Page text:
I have photos of your grandfather’s parents, Ellen and Michael, which I can send to you, if you wish. However, Michael has remained a bit of a mystery, as other than their marriage certificate in 1881 and his death certificate in 1892, I cannot locate where he came from. My mother often said she thought he came from Wales, but I haven’t been able to pick up any trace of him there. According to his death certificate he was only 33 when he died ( but I’m not sure how accurate this is, when you look at the photo I have – he seems to be older). His occupation is given as Clerk and they were living in Cork city. He left behind his widow, Ellen Elizabeth, daughters Geraldine Mary ( aged 10, my grandmother), Edith Ellen ( aged 7), Francis Norbert ( your grandfather, aged 4). There had also been another little baby, George, born 1890, who died aged 1 year from meningitis in 1891). Our family lore says that Ellen Elizabeth was left with these three children to raise and was friendly with an English photographer, Alfred Crane, who came from Bath, England. He used to visit the house regularly and she had an idea that he might want to marry her. But instead, he asked to marry her daughter Geraldine, aged 18 !!! Alfred and Geraldine set up house in Waterford and Ellen and her two orphan children, Edith and Frank came to live with them. And so begins the Waterford connection !!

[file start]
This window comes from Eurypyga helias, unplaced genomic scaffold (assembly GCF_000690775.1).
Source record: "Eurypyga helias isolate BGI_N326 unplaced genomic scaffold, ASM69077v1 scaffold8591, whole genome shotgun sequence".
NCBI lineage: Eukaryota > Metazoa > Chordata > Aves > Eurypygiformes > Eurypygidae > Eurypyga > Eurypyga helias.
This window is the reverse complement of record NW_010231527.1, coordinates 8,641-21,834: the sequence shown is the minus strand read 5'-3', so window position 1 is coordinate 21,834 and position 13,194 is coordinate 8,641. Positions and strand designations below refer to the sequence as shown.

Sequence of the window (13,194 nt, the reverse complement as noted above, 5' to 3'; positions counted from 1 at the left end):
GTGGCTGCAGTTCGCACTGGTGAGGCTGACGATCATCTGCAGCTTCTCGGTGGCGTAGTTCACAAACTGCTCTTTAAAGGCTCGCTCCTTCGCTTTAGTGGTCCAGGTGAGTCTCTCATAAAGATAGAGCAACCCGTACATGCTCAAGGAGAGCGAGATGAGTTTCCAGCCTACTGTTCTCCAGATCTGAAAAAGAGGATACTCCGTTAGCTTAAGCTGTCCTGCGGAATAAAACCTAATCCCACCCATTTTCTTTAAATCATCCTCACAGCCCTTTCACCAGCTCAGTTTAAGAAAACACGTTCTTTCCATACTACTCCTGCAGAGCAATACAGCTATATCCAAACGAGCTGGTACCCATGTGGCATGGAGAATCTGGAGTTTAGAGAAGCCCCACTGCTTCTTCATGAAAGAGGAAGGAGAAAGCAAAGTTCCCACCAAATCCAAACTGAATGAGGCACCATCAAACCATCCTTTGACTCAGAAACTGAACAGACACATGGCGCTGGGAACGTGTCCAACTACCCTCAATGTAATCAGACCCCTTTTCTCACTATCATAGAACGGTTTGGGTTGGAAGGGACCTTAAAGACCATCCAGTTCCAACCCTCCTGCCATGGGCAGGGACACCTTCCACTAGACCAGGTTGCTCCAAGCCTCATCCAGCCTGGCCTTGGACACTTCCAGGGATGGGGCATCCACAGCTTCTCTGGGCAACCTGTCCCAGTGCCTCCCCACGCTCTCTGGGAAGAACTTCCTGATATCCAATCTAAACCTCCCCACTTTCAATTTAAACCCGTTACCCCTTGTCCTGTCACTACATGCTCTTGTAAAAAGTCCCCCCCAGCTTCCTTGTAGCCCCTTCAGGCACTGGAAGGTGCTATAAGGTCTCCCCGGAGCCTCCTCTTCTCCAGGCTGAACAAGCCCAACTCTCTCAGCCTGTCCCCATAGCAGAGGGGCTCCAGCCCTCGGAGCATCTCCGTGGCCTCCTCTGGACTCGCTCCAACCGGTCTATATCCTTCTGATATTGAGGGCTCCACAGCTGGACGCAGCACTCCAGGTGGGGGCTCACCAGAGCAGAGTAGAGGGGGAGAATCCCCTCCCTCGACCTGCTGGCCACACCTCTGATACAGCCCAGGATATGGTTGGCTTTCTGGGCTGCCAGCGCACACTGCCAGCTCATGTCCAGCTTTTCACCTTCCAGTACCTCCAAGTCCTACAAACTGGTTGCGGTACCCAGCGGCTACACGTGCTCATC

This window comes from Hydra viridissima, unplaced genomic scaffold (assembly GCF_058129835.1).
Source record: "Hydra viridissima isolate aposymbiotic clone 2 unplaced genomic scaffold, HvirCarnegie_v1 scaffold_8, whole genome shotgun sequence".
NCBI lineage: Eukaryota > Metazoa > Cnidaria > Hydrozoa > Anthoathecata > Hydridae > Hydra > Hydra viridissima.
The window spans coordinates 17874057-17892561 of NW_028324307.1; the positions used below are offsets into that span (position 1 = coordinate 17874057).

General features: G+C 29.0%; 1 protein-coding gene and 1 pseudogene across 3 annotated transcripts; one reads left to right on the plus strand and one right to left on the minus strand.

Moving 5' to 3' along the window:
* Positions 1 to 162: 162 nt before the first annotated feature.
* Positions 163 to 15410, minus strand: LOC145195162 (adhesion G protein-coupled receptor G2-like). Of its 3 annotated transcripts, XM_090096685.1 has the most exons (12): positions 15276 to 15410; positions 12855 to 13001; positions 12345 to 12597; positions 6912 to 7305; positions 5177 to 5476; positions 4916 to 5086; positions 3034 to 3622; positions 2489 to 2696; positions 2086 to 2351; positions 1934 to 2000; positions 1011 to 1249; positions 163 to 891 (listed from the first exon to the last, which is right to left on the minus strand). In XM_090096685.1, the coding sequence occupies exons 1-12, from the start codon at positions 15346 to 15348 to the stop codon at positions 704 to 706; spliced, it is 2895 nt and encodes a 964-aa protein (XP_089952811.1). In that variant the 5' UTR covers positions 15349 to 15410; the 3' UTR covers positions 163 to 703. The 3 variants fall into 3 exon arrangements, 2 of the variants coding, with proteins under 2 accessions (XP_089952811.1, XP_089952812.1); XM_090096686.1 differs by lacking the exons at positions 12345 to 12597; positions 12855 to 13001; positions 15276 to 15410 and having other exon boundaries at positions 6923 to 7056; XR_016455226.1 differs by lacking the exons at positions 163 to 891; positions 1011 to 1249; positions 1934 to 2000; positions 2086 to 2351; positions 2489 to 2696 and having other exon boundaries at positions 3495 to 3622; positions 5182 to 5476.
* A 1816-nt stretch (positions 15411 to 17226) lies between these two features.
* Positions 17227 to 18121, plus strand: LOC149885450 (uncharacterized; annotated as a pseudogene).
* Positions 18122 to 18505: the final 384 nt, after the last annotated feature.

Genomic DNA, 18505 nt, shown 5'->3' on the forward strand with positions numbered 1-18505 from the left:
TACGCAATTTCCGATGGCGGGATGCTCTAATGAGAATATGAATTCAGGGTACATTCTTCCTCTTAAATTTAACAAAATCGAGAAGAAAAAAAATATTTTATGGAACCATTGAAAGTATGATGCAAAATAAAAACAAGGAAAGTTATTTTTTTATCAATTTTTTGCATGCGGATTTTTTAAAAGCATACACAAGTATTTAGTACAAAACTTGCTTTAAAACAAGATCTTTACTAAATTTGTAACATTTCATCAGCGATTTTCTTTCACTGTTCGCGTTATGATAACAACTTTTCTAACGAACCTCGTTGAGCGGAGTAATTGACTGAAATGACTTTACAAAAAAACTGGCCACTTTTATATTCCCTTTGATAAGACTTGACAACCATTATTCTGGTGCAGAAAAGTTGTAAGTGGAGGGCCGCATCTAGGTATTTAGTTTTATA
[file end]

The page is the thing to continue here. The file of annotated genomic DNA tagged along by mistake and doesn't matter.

Hope this doesn’t sound too confusing. But in essence, Daniel and Jane Reardon of Kinsale, had a daughter Ellen Elizabeth, who married Michael Aloysius Phillips. He had four children, of whom one was your grandfather Francis Norbert born 1.06.1888 – I have copy of his birth certificate). He married Gertrude Delaney and they had Frank, Willie, David, ?Michael and Mary.